As a young person I was drawn to the oratorical language of the sermon and its talk of miracles and prophecy—none of which I’d seen. It was the music I listened to, the silences from the adults as I entered the room, and the ladies who prayed over me when I was sick. The ritual and the shape of sanctuary no matter the denomination—Catholic, Jewish, Baptist, Lutheran and Evangelical—was all the same to me. I’d wander into Holy Names Cathedral just off Union Street, or accompany a friend to one of the many Pentecostal churches often set up in temporary store fronts, fleeting in their residence. During these services accompanied by full bands, there were people who sang as each member became possessed by a holy spirit. There were the Jewish people walking to synagogue on Saturday. All these places in my small world were little fires of community where deep emotion and imagination converged. There were stories, food, songs, candles, holy water, and scenes of strange happenings from some mythical past about some next world.
I was intrigued by the language and cultural references around how we describe victims when we think and speak about the violence so prevalent in our country. There is something of heaven and hell to this: violence spirals down from police shootings of young Black men, to nightclub massacres, to random sniper killings of the oldest and then to the youngest among us, our children. I thought, this is where it will stop, with the children. Certainly every adult will draw the line when it comes to the wholesale slaughter of children. Sadly, that was not the case, but what emerged for me from the myriad mass shootings—with Sandy Hook most notably—was the language around sympathy, guilt, and innocence. In thinking about why we as adults couldn’t put children first, I was drawn to studies that demonstrated how we, as a culture, see our children. Here young Black children are seen as less innocent and, therefore, less worthy of public grief than white children.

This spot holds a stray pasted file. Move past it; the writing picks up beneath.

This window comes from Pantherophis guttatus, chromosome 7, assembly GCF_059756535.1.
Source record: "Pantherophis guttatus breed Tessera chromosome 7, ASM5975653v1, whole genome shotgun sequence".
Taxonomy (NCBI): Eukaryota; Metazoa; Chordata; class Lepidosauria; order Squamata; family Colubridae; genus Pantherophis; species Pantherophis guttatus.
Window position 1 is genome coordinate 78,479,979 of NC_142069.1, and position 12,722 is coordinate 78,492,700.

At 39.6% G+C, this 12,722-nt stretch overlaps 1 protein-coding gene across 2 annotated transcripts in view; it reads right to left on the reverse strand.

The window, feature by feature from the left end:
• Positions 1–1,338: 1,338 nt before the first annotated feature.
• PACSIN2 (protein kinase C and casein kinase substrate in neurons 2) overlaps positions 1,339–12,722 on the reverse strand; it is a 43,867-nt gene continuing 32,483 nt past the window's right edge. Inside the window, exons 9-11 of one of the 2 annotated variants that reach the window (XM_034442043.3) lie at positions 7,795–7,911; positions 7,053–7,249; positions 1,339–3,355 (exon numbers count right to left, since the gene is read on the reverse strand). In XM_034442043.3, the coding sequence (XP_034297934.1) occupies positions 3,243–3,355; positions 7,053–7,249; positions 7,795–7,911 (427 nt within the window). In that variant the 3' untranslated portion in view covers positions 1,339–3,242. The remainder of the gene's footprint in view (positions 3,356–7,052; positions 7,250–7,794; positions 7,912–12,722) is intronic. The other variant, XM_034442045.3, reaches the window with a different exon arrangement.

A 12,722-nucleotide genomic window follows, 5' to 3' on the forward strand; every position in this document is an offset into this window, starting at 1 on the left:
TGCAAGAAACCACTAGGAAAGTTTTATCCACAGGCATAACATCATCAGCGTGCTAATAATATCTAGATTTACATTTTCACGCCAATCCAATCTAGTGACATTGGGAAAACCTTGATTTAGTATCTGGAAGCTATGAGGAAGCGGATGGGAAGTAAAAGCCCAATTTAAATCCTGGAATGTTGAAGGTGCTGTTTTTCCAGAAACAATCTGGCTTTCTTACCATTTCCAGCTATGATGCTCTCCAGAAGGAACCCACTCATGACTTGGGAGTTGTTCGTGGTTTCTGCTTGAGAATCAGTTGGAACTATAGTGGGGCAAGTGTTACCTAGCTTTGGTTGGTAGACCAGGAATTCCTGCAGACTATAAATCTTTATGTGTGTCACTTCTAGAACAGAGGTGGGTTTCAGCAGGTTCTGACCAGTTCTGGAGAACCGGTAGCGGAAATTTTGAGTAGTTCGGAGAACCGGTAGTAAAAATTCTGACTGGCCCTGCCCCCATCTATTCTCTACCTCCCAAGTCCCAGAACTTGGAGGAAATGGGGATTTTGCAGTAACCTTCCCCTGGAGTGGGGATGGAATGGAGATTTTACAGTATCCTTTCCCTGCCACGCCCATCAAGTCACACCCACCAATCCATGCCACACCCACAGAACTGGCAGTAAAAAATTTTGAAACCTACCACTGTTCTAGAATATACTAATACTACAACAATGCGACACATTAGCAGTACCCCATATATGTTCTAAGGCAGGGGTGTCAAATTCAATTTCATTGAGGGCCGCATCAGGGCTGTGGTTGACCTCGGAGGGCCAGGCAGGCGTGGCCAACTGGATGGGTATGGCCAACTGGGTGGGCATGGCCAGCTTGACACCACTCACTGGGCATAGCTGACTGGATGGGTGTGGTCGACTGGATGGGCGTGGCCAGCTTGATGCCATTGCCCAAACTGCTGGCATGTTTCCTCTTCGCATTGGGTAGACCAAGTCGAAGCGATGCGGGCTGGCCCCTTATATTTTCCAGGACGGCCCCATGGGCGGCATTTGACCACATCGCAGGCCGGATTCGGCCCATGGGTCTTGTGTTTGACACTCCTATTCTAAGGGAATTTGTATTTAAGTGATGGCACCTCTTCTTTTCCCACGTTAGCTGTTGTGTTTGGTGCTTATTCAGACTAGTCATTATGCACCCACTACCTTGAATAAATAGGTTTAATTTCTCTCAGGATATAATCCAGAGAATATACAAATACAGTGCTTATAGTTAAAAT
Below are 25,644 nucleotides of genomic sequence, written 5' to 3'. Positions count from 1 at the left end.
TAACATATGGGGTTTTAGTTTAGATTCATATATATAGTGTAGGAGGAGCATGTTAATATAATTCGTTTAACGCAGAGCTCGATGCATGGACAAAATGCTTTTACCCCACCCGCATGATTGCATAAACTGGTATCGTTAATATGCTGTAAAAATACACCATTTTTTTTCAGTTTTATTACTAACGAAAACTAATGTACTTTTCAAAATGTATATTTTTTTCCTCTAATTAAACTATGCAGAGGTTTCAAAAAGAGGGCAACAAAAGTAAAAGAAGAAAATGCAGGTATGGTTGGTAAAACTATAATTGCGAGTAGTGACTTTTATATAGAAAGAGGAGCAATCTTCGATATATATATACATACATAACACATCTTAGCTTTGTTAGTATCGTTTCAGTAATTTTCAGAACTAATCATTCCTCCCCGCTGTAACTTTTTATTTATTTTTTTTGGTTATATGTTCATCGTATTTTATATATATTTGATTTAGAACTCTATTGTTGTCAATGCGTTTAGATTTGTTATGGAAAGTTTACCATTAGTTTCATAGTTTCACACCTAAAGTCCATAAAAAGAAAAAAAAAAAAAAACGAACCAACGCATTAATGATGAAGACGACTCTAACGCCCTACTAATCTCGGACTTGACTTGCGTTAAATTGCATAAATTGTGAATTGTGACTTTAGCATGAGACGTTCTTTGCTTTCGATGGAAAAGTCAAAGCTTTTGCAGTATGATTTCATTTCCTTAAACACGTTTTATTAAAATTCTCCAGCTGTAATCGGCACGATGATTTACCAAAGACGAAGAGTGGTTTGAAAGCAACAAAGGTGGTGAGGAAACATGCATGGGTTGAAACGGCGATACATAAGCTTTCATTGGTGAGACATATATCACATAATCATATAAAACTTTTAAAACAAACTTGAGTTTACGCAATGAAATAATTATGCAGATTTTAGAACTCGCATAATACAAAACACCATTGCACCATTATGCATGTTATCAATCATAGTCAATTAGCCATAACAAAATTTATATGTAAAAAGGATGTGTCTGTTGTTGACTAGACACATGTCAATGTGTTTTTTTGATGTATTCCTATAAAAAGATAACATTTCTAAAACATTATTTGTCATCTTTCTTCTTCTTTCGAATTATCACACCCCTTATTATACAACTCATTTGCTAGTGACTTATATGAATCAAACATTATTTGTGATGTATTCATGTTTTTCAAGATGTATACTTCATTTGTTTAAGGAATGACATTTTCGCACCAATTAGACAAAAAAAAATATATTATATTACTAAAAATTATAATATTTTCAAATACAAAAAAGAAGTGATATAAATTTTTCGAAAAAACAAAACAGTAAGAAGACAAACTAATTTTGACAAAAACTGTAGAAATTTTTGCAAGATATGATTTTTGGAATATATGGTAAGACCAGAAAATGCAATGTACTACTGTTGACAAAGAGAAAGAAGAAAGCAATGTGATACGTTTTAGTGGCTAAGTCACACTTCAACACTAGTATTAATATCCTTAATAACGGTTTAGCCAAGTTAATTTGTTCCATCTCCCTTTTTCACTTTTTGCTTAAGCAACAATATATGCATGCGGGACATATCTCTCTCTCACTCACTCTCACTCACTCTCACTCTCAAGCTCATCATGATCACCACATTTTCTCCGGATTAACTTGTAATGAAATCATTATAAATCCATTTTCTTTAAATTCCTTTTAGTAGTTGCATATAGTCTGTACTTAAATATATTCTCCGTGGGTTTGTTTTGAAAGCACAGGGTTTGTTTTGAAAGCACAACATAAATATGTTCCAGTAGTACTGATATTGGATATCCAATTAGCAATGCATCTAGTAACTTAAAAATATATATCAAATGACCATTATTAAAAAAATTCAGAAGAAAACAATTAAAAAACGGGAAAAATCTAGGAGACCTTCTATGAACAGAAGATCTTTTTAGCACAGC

My ideas for this exhibit surfaced after several readings of Junichiro Tanizaki’s In Praise of Shadows and a subsequent re-reading of a mid-1980’s James Hillman essay, Notes on White Supremacy. Prescient in its content, Hillman explores the deep-seated world of mythology around the concepts of light and dark, black and white. As I’d read the essay so long ago, I’d forgotten Hillman’s reference to Tanizaki’s book. It was a happy connection. Both the book and essay deal with how deeply imprinted our associations with language and its usage of the words and concepts are associated with darkness and light. From guilt to innocence they hold a deep well of our associated fears of the unclean and besmirched. Conversely, we associate light and white with all that is pure, clear, clean, and, therefore, innocent and unblemished.
Light and dark. Light and shadow. What is seen and unseen. What is clear and what is mystery—these kinds of experiences are part of my story in addition to my formal education. This is the base that provided the vocabulary and shaped my narrative of the world. As a Black person, I can’t help but see myself in the landscape and imagine how others might experience me based on how I appear to them. I search myself to see how I react to and employ my thoughts and opinions, because aside from being Black I’m also human and subject to the world’s influences.
In this new body of work, I use multiple images of Black children: bold, frontal, and almost life size, so that their faces engage the viewer. In my cuts, I explore youth and its innocence imprinted in and on the subjects’ expressions. I purposefully insist on this particular view and stance because it’s not the one most given to us often in the media or popular culture. The backgrounds may hold contrasting stories that compete with the figures and their stance—the push and pull of the opposites; the yin and yang.
CM: Elsewhere you noted: “I create stories from the apocalypse we live in now and narrate how life goes on in the midst of chaos.” This statement is acutely felt right now—can you talk about it in relationship to the work that will be on view at SAM?
BET: As a child of the ‘60s and ‘70s, now as then, there was much ado and action around issues of inequity. The utopian movements that sprang up were numerous. Like formal religion, these communities and/or cults were created as foils to the many disasters life holds. We are afraid and terrified; there is nothing new in that. We construct magic circles and ritual movements to distract and protect ourselves from floods, storms, fires, famines, diseases and yes, now plagues. It is my observations and my experiences that interest me, so like a good witness I note, record, and echo back to my viewer my literal experience of the world through visual stories.
CM: You call yourself “artist, writer, thinker.” We also know that you are an engaged reader. How does your reading and writing practice inform your visual work?